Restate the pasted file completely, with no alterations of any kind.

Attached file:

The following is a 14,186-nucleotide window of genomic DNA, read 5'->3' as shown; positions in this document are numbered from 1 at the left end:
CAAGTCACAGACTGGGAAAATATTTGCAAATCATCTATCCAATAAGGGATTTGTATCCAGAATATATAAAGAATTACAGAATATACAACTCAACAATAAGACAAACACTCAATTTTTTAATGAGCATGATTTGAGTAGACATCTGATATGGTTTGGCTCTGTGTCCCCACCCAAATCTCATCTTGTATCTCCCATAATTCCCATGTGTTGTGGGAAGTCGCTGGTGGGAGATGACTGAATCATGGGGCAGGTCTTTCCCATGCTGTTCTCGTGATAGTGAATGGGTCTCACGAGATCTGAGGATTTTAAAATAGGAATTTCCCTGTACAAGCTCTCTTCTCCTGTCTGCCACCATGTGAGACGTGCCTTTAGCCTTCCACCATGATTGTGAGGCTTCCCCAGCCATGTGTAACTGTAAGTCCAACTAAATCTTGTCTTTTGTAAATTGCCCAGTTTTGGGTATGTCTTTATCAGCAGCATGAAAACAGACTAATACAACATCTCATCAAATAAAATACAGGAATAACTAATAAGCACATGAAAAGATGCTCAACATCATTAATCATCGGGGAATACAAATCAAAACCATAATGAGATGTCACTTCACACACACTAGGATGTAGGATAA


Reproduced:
The following is a 14,186-nucleotide window of genomic DNA, read 5'->3' as shown; positions in this document are numbered from 1 at the left end:
CAAGTCACAGACTGGGAAAATATTTGCAAATCATCTATCCAATAAGGGATTTGTATCCAGAATATATAAAGAATTACAGAATATACAACTCAACAATAAGACAAACACTCAATTTTTTAATGAGCATGATTTGAGTAGACATCTGATATGGTTTGGCTCTGTGTCCCCACCCAAATCTCATCTTGTATCTCCCATAATTCCCATGTGTTGTGGGAAGTCGCTGGTGGGAGATGACTGAATCATGGGGCAGGTCTTTCCCATGCTGTTCTCGTGATAGTGAATGGGTCTCACGAGATCTGAGGATTTTAAAATAGGAATTTCCCTGTACAAGCTCTCTTCTCCTGTCTGCCACCATGTGAGACGTGCCTTTAGCCTTCCACCATGATTGTGAGGCTTCCCCAGCCATGTGTAACTGTAAGTCCAACTAAATCTTGTCTTTTGTAAATTGCCCAGTTTTGGGTATGTCTTTATCAGCAGCATGAAAACAGACTAATACAACATCTCATCAAATAAAATACAGGAATAACTAATAAGCACATGAAAAGATGCTCAACATCATTAATCATCGGGGAATACAAATCAAAACCATAATGAGATGTCACTTCACACACACTAGGATGTAGGATAA